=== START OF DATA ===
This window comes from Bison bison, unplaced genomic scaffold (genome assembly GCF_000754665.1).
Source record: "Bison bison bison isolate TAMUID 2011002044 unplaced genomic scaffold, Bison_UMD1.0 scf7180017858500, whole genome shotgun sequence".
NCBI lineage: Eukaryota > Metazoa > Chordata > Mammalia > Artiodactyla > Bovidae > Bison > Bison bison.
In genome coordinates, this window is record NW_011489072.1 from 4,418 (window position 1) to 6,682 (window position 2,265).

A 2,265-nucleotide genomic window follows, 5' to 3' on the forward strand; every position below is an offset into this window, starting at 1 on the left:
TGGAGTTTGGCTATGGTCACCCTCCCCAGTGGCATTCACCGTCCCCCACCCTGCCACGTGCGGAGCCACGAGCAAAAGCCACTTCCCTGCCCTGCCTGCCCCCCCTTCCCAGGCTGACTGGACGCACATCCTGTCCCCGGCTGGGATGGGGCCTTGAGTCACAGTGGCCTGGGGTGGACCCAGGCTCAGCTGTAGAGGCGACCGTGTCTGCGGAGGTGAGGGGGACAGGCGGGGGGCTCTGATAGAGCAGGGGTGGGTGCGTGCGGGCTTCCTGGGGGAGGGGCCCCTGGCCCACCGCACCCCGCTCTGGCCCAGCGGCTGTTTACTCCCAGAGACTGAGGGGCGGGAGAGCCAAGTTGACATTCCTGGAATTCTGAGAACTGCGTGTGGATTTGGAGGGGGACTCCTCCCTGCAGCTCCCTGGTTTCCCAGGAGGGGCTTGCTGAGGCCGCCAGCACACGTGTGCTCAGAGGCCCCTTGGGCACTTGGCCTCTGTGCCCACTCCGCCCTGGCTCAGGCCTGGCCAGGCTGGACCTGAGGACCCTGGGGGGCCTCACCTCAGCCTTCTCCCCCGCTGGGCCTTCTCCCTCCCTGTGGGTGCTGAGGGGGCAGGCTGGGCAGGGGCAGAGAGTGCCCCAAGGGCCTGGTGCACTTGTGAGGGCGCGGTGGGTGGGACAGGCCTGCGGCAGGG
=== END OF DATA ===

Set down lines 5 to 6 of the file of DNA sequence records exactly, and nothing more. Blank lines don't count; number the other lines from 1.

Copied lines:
A 2,265-nucleotide genomic window follows, 5' to 3' on the forward strand; every position below is an offset into this window, starting at 1 on the left:
TGGAGTTTGGCTATGGTCACCCTCCCCAGTGGCATTCACCGTCCCCCACCCTGCCACGTGCGGAGCCACGAGCAAAAGCCACTTCCCTGCCCTGCCTGCCCCCCCTTCCCAGGCTGACTGGACGCACATCCTGTCCCCGGCTGGGATGGGGCCTTGAGTCACAGTGGCCTGGGGTGGACCCAGGCTCAGCTGTAGAGGCGACCGTGTCTGCGGAGGTGAGGGGGACAGGCGGGGGGCTCTGATAGAGCAGGGGTGGGTGCGTGCGGGCTTCCTGGGGGAGGGGCCCCTGGCCCACCGCACCCCGCTCTGGCCCAGCGGCTGTTTACTCCCAGAGACTGAGGGGCGGGAGAGCCAAGTTGACATTCCTGGAATTCTGAGAACTGCGTGTGGATTTGGAGGGGGACTCCTCCCTGCAGCTCCCTGGTTTCCCAGGAGGGGCTTGCTGAGGCCGCCAGCACACGTGTGCTCAGAGGCCCCTTGGGCACTTGGCCTCTGTGCCCACTCCGCCCTGGCTCAGGCCTGGCCAGGCTGGACCTGAGGACCCTGGGGGGCCTCACCTCAGCCTTCTCCCCCGCTGGGCCTTCTCCCTCCCTGTGGGTGCTGAGGGGGCAGGCTGGGCAGGGGCAGAGAGTGCCCCAAGGGCCTGGTGCACTTGTGAGGGCGCGGTGGGTGGGACAGGCCTGCGGCAGGG